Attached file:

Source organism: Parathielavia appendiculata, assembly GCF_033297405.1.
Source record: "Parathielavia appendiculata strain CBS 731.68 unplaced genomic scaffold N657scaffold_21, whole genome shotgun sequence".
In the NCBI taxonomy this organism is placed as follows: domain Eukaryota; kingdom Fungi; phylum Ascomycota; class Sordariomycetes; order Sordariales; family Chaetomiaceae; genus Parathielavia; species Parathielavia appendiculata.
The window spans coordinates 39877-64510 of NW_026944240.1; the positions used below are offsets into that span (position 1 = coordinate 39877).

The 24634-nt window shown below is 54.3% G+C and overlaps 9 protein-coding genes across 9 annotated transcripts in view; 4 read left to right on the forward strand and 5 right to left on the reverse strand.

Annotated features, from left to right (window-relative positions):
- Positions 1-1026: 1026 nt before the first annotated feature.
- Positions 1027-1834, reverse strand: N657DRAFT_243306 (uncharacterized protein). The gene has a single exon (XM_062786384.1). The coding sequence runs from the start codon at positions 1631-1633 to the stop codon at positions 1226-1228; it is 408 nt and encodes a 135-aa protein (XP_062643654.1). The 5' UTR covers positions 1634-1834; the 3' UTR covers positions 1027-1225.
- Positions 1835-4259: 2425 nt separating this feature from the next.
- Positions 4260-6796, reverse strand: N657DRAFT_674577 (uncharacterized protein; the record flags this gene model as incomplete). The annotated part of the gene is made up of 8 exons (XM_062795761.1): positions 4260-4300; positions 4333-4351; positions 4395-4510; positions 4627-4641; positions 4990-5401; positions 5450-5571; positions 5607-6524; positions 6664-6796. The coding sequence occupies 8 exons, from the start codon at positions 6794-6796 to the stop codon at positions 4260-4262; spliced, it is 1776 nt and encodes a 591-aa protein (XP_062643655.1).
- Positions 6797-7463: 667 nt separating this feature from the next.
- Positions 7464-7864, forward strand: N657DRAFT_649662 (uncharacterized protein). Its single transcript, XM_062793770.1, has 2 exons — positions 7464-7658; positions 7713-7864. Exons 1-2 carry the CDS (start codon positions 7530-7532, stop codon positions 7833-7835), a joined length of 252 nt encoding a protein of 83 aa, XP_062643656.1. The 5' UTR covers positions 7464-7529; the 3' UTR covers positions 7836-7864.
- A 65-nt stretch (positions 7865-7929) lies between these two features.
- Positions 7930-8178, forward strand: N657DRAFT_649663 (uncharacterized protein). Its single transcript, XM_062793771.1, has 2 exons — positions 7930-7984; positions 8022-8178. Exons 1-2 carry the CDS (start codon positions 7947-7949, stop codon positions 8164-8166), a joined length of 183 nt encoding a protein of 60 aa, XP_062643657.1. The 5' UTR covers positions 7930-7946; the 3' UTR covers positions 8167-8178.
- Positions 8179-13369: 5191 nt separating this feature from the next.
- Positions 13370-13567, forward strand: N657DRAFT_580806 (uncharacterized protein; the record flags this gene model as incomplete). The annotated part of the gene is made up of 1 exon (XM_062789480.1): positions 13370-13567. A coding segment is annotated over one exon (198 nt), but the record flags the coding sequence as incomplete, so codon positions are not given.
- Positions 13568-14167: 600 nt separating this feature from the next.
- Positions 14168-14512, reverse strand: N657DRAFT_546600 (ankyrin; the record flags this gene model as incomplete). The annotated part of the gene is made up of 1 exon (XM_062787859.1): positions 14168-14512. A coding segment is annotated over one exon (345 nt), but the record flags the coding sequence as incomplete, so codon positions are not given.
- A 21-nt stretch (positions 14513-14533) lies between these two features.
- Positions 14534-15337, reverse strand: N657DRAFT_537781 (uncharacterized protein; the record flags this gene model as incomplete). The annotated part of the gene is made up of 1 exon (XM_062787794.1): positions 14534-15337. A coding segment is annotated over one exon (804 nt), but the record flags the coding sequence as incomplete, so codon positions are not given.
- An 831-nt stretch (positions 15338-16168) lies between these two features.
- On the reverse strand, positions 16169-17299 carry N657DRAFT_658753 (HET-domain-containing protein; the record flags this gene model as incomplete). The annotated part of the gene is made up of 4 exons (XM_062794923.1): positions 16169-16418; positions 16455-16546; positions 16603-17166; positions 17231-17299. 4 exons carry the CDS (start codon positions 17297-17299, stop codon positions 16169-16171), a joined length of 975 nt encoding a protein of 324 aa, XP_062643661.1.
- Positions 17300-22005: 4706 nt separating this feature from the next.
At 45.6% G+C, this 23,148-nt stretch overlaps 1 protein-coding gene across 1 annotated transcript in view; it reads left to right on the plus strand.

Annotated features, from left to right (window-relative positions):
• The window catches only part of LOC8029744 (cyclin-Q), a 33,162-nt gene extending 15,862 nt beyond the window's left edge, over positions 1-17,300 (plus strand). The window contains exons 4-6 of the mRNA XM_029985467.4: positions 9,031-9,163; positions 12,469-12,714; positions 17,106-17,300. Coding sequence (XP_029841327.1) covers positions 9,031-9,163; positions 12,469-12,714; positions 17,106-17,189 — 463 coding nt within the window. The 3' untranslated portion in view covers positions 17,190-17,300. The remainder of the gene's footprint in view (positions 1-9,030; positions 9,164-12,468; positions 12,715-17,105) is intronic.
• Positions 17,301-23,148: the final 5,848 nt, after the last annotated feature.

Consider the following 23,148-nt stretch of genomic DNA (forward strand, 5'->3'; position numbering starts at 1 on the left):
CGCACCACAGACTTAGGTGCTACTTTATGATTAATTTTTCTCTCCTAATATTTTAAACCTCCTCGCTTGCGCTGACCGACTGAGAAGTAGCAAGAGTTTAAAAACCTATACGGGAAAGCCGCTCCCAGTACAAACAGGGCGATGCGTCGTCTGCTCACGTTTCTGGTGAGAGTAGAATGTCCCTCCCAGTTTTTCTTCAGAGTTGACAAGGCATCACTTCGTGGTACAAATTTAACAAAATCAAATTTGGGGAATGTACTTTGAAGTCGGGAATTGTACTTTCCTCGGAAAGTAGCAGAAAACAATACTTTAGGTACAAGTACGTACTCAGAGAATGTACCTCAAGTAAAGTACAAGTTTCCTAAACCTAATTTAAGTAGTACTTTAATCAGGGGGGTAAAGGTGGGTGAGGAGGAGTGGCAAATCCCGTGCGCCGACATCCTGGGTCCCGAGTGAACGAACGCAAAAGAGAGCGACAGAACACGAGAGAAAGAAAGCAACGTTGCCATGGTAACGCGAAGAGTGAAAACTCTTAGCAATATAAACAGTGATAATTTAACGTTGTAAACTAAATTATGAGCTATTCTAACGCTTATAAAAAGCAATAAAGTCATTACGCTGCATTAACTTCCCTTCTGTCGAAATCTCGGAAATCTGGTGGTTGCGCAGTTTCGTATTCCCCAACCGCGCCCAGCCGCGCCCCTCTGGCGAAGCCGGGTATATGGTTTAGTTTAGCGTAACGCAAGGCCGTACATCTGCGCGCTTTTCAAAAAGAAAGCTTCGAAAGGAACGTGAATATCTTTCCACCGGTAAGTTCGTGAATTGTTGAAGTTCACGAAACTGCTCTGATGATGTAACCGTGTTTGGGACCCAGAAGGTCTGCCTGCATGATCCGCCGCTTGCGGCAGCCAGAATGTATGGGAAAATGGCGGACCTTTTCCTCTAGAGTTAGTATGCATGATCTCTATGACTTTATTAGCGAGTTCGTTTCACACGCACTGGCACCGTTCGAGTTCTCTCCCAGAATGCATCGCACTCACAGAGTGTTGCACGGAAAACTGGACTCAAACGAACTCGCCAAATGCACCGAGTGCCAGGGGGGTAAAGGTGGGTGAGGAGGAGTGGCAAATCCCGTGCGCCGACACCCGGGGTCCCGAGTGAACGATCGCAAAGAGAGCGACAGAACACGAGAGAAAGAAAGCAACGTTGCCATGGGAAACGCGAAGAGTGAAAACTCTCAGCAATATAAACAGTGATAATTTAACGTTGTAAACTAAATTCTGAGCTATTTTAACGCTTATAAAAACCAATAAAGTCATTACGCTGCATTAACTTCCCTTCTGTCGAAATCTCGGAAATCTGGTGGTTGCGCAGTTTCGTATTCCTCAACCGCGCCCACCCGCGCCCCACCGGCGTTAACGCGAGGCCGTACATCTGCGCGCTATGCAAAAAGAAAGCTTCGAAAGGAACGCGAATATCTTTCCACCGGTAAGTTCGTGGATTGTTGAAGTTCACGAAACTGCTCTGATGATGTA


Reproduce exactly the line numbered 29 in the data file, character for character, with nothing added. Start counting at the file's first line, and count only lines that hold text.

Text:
CGCACCACAGACTTAGGTGCTACTTTATGATTAATTTTTCTCTCCTAATATTTTAAACCTCCTCGCTTGCGCTGACCGACTGAGAAGTAGCAAGAGTTTAAAAACCTATACGGGAAAGCCGCTCCCAGTACAAACAGGGCGATGCGTCGTCTGCTCACGTTTCTGGTGAGAGTAGAATGTCCCTCCCAGTTTTTCTTCAGAGTTGACAAGGCATCACTTCGTGGTACAAATTTAACAAAATCAAATTTGGGGAATGTACTTTGAAGTCGGGAATTGTACTTTCCTCGGAAAGTAGCAGAAAACAATACTTTAGGTACAAGTACGTACTCAGAGAATGTACCTCAAGTAAAGTACAAGTTTCCTAAACCTAATTTAAGTAGTACTTTAATCAGGGGGGTAAAGGTGGGTGAGGAGGAGTGGCAAATCCCGTGCGCCGACATCCTGGGTCCCGAGTGAACGAACGCAAAAGAGAGCGACAGAACACGAGAGAAAGAAAGCAACGTTGCCATGGTAACGCGAAGAGTGAAAACTCTTAGCAATATAAACAGTGATAATTTAACGTTGTAAACTAAATTATGAGCTATTCTAACGCTTATAAAAAGCAATAAAGTCATTACGCTGCATTAACTTCCCTTCTGTCGAAATCTCGGAAATCTGGTGGTTGCGCAGTTTCGTATTCCCCAACCGCGCCCAGCCGCGCCCCTCTGGCGAAGCCGGGTATATGGTTTAGTTTAGCGTAACGCAAGGCCGTACATCTGCGCGCTTTTCAAAAAGAAAGCTTCGAAAGGAACGTGAATATCTTTCCACCGGTAAGTTCGTGAATTGTTGAAGTTCACGAAACTGCTCTGATGATGTAACCGTGTTTGGGACCCAGAAGGTCTGCCTGCATGATCCGCCGCTTGCGGCAGCCAGAATGTATGGGAAAATGGCGGACCTTTTCCTCTAGAGTTAGTATGCATGATCTCTATGACTTTATTAGCGAGTTCGTTTCACACGCACTGGCACCGTTCGAGTTCTCTCCCAGAATGCATCGCACTCACAGAGTGTTGCACGGAAAACTGGACTCAAACGAACTCGCCAAATGCACCGAGTGCCAGGGGGGTAAAGGTGGGTGAGGAGGAGTGGCAAATCCCGTGCGCCGACACCCGGGGTCCCGAGTGAACGATCGCAAAGAGAGCGACAGAACACGAGAGAAAGAAAGCAACGTTGCCATGGGAAACGCGAAGAGTGAAAACTCTCAGCAATATAAACAGTGATAATTTAACGTTGTAAACTAAATTCTGAGCTATTTTAACGCTTATAAAAACCAATAAAGTCATTACGCTGCATTAACTTCCCTTCTGTCGAAATCTCGGAAATCTGGTGGTTGCGCAGTTTCGTATTCCTCAACCGCGCCCACCCGCGCCCCACCGGCGTTAACGCGAGGCCGTACATCTGCGCGCTATGCAAAAAGAAAGCTTCGAAAGGAACGCGAATATCTTTCCACCGGTAAGTTCGTGGATTGTTGAAGTTCACGAAACTGCTCTGATGATGTA